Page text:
Nov. 5, 2018, © Leeham News: It was a week ago that Lion Air JT 610 crashed into the sea, just 13 minutes after takeoff.
The crash was the first involving the Boeing 737 MAX (in this case, the -8 model). The airplane was virtually new, having been delivered to the airline in August. Lion Air was not new to the 737, having flown the NG models for years.
Because the airplane crashed into the sea, recovery of the black boxes was not quick. The flight data recorder was recovered several days later but the cockpit voice recorder is still missing. The FDR data apparently has not yet been downloaded for a preliminary read. At least nothing has been made public, if it has.
Absent even a first-read of the FDR data, information about why the crash happened is sketchy.
We know the same airplane had airspeed mismatching the day before.
There was a report, but unconfirmed, there may have been an issue with the elevators, too. But until this is confirmed, I’m treating this as a rumor.
We know from Flighttracker24 JT 610 was at a lower altitude than normal at this point in the flight after departure, the altitude was erratic and so was the speed. Flighttracker also showed a virtually straight-down dive from 5,000 ft into the sea.
Bloomberg reported over the weekend it commissioned three experts to analyze the Flighttracker information. Each concluded, separately, that the plane was going +/- 600 mph on impact, with the nose-down attitude at least 45 degrees and maybe more.
So far, that’s about it.
Supposedly, Lion Air maintenance personnel fixed the airspeed mismatch issue from the day before, but this is unclear. Nothing definitive has pointed to the cause of the mismatch.
It could be faulty instrumentation.
It could be a fault with the pitot tubes that measures airspeed. This has happened before.
There were two Boeing 757 accidents traced to pitot tube malfunctions. Birgenair flight 301 sat on the ground for two days in Puerto Rico without the tubes covered. In this short time, mud wasps built a nest in the tubes. The walk-around didn’t detect this.
A speed mismatch was detected on the takeoff roll, but the pilot continued. As the airplane climbed through 4,700 feet, things began to go wrong, with the airspeed instrumentation mismatch between the pilot and captain and erratic airspeed indications appearing. (When I read the altitude in this accident summary and compared it with Lion Air’s altitude, the similarity was chilling.) The auto-pilot disengaged.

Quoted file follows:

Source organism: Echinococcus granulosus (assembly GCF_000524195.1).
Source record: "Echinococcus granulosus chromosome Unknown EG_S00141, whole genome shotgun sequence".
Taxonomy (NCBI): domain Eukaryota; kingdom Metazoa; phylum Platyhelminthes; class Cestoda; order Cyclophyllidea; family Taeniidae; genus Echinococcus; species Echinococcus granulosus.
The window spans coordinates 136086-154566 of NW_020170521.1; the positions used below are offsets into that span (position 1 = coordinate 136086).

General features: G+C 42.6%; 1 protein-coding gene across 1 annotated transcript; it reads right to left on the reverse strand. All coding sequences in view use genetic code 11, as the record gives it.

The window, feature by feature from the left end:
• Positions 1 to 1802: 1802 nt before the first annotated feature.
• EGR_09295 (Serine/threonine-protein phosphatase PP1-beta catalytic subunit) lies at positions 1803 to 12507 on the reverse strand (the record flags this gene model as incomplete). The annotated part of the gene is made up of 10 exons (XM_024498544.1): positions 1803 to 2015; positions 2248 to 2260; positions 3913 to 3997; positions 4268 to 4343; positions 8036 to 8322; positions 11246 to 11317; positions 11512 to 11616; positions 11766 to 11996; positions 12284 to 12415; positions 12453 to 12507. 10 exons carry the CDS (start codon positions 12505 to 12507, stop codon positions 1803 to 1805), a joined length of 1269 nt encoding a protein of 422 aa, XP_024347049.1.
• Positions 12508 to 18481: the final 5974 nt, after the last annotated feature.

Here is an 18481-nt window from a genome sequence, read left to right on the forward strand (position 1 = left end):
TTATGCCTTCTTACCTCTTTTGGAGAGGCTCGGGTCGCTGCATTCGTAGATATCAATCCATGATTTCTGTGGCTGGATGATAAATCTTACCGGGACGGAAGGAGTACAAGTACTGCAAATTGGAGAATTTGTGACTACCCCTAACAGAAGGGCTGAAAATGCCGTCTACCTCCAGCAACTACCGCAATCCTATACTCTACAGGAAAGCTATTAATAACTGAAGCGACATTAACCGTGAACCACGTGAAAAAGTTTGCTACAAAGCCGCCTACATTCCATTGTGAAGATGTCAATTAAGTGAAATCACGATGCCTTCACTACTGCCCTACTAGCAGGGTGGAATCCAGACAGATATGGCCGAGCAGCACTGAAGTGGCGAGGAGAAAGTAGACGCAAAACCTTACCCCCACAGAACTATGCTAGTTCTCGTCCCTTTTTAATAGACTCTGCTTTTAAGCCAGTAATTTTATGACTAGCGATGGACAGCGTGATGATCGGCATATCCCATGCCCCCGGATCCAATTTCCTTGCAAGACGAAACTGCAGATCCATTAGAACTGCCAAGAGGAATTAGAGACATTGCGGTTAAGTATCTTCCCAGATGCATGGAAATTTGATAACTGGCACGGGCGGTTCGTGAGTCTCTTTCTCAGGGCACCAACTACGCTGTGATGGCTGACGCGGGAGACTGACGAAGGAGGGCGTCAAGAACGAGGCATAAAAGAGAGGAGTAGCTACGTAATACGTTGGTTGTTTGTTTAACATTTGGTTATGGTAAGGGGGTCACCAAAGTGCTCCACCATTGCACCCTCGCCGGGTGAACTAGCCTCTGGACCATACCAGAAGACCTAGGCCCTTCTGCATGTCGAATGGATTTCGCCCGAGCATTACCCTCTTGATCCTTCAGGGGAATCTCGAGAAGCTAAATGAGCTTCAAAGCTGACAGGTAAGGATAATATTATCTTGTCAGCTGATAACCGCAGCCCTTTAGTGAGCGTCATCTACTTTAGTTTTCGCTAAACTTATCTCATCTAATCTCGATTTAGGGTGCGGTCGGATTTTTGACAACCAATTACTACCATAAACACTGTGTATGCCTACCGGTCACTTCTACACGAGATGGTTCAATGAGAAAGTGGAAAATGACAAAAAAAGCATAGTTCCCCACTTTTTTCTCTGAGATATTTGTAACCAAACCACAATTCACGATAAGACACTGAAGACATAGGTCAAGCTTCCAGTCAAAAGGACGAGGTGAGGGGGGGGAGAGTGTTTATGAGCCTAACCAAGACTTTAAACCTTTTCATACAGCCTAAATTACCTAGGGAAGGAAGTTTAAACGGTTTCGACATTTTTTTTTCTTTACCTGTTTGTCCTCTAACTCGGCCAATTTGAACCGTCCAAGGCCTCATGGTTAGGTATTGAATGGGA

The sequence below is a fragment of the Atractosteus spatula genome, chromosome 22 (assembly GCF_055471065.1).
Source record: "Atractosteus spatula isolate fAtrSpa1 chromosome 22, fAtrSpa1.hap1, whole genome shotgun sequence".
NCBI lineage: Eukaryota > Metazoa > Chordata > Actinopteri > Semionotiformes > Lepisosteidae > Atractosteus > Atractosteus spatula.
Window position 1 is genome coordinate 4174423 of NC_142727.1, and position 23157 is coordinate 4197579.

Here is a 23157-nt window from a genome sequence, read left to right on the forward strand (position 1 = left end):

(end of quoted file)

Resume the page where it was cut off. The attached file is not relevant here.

Events led to a stall and engine flame out and the airplane crashed, killing—get this—189 people on board, the same number as JT 610.
Eight months later, while Birgenair was still under investigation, Aeroperu Flight 603 crashed shortly after takeoff from Lima.
The cause was determined to be the failure of the ground crew to remove tape from the static ports that fed the airspeed and altitude to the cockpit instruments. The flight was at night and with no visual reference, the crew lost control and crashed.
Then there is Air France 447, an Airbus A330, that crashed June 1, 2009, in the South Atlantic. The pitot tubes collected ice at cruising altitude, causing airspeed mismatch instrumentation. The crew became confused, stalled the airplane and it pancaked into the Atlantic at high speed.
Pilots are supposed to be trained for deal with airspeed and altitude mismatches. A Delta Air Lines Boeing 767 aborted a takeoff at New York’s JFK on the takeoff roll when airspeed mismatch occurred. (Ironically, during a long taxi period to cool overheated brakes, the make gear nevertheless caught fire and an emergency evacuation on the taxiway was necessary.)
Without visual reference (such as with the Aeroperu flight), things become more difficult.
Still, a pilot for a US 737 operator emailed me and said instrument mismatch “is why we work on unreliable instrument scenarios in training.”
And, as another remarked, JT 610 was in broad daylight. Looking out the windows would have been useful.
There are very few answers and there are hundreds of questions.
We don’t know what was happening to the airplane. We don’t even truly know if this was instrumentation or something else.
We don’t know what was happening the in cockpit. We know the pilot radioed he wanted to return to the airport. Other than this, what was being said between the pilots, what were they seeing, hearing or thinking out loud?
The FDR will tell us what the airplane was doing, but as of this writing, we don’t have this information.
Did the pilots have a situation they couldn’t handle? Or did the pilots create a situation they couldn’t handle?
At this point we just don’t know.